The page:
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Bluefin Toro, Wild Pacific Sushi Grade Tuna

Prized by sushi chefs and sushi aficionados for its high fat content

$41.99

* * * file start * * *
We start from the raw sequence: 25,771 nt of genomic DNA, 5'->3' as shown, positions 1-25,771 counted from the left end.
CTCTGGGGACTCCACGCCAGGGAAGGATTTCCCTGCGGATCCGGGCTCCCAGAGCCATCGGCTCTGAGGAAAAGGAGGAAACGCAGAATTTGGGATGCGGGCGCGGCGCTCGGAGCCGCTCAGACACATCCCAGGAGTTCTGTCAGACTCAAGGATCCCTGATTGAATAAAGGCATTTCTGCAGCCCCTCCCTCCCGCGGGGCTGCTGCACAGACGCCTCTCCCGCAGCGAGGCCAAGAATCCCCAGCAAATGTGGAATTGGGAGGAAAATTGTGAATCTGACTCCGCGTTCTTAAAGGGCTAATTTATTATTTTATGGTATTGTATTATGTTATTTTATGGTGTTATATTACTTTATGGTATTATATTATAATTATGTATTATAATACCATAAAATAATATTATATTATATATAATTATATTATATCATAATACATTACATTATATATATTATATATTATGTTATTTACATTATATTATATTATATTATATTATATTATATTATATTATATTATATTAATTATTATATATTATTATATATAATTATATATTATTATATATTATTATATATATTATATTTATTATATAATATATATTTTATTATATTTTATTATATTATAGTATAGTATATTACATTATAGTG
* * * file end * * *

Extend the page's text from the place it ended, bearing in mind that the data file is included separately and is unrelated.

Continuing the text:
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Our wild Pacific bluefin (Thunnus orientalis) is caught off the coast of California and Baja California. Also known as Northern bluefin, the species is smaller in size than a typical farm-raised tuna. Toro is the term for the fatty part of the tuna, found in the belly portion of the fish. Especially prized by sushi chefs and sushi aficionados for sashimi and sushi maguro, it presents pink to white color with a rich, buttery taste. Because of its high fat content and distinctive flavor, toro is always best enjoyed raw. Each portion of our wild bluefin toro is proton frozen to preserve color and texture without any additives. Note that certain species, like tuna, naturally turn brown once exposed to air or if stored in a traditional freezer. Proton freezing technology slows this process but does not prevent it. For best results, we recommend placing proton frozen tuna in the coldest part of your freezer and storing for no more than 7 days. When ready to eat, slowly defrost in refrigerator and consume within same 24 hours. Sustainability Pacific bluefin is highly migratory, moving between Japan and the eastern Pacific off California and Mexico. Though Pacific bluefin historically has been overfished, overfishing in the U.S. is not occurring. According to NOAA FishWatch, although Pacific-wide populations are below target levels, U.S. wild-caught Pacific bluefin tuna is a smart seafood choice because it is sustainably managed under rebuilding measures that limit harvest by U.S. fishermen. For the last three years, the U.S. has been working with IATTC to rebuild Pacific bluefin stocks. IATTC is responsible for the conservation and management of fisheries for tunas and other species taken by tuna-fishing vessels in the eastern Pacific Ocean. As a result of the U.S. and Mexico reducing catch limits by 40% in the last three years, we are seeing the highest numbers of bluefin off California in three decades. Further, only a small fraction of the total Pacific-wide bluefin harvest is taken within U.S. waters, and U.S. fisheries represent just 2% of the average annual landings from all fleets fishing in the Eastern Pacific Ocean.